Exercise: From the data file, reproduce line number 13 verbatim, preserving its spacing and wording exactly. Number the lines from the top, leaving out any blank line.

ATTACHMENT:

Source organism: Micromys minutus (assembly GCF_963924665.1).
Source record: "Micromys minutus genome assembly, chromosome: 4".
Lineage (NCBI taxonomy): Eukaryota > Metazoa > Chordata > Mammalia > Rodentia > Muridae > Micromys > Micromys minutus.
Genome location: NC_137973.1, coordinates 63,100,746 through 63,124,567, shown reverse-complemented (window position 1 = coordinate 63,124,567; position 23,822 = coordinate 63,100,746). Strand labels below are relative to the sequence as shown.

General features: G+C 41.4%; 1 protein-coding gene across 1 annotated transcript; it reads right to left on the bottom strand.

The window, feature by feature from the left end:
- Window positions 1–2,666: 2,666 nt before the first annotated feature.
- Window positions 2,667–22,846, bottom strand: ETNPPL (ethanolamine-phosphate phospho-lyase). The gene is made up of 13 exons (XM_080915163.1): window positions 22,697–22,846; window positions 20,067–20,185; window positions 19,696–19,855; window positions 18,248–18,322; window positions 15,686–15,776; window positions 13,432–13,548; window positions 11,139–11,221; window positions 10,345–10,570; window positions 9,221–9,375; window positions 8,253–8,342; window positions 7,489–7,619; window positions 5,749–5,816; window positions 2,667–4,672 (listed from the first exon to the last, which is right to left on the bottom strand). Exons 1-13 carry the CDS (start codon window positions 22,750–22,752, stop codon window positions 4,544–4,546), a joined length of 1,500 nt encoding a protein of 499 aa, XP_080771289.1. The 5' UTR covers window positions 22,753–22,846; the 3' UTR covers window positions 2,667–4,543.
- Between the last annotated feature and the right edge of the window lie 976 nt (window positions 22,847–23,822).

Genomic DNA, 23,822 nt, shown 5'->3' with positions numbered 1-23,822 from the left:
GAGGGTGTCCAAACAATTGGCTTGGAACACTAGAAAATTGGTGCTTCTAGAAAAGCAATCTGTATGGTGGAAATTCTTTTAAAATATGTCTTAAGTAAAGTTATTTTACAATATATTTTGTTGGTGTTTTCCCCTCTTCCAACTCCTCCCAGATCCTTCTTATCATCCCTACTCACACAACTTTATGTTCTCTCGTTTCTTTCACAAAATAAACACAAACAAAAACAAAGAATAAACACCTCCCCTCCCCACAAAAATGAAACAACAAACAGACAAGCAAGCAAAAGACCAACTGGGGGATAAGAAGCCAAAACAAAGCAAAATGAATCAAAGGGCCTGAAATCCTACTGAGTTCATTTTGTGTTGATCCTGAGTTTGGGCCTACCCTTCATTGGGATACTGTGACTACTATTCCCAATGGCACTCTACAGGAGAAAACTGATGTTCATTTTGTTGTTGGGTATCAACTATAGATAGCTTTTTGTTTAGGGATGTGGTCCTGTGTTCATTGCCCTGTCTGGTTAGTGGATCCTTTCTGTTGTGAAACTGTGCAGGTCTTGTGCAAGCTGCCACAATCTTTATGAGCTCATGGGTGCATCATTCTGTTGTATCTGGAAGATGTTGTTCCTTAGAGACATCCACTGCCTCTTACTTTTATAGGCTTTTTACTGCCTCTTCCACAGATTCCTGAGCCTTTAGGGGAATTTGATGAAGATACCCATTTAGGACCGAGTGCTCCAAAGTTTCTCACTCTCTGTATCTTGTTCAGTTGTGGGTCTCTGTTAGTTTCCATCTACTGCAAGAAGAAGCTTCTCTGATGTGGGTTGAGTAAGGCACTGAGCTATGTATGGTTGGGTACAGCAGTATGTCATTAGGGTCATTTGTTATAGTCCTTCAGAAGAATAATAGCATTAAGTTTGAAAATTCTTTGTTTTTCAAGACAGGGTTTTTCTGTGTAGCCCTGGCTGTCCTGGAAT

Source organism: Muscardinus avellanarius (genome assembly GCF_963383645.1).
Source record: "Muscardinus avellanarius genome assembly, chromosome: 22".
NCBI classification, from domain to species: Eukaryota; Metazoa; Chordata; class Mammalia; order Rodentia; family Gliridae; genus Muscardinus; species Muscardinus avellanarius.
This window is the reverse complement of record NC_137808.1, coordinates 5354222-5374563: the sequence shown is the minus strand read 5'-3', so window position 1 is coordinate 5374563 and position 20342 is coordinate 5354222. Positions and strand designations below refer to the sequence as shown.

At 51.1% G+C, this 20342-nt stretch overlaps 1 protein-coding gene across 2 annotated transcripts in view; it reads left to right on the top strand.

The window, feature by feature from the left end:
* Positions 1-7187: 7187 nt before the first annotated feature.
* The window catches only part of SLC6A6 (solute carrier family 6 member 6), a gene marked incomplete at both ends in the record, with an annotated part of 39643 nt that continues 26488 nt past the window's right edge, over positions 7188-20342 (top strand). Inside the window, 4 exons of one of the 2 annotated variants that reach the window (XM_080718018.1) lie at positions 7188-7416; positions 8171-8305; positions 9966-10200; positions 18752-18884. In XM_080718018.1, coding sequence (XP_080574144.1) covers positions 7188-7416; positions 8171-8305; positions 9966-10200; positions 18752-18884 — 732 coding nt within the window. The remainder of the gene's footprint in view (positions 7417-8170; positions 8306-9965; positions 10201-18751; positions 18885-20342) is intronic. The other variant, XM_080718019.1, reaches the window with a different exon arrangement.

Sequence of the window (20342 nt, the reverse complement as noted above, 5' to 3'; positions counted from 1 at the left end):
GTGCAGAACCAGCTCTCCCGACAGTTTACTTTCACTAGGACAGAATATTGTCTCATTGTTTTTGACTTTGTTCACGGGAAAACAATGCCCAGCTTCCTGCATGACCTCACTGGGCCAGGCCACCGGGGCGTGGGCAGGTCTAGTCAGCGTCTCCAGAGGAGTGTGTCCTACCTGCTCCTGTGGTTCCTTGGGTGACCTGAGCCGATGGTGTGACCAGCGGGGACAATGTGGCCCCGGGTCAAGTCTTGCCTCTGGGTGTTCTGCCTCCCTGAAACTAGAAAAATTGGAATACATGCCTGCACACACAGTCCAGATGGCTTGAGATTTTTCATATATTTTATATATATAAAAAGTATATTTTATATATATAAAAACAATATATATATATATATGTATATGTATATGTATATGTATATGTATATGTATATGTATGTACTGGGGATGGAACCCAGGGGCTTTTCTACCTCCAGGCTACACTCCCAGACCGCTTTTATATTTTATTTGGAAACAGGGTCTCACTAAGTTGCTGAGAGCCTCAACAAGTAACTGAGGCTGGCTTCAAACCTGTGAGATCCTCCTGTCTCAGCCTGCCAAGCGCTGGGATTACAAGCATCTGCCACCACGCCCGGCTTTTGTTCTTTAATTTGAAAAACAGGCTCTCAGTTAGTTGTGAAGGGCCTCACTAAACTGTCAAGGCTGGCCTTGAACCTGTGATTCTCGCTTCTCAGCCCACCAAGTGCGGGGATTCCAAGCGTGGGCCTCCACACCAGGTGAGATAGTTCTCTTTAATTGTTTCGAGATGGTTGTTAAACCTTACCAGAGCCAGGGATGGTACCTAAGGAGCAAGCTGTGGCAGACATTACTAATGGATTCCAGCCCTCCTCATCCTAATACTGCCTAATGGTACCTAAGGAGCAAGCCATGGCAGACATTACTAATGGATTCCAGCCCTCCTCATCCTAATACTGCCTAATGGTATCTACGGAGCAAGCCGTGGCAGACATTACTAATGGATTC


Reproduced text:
Source record: "Muscardinus avellanarius genome assembly, chromosome: 22".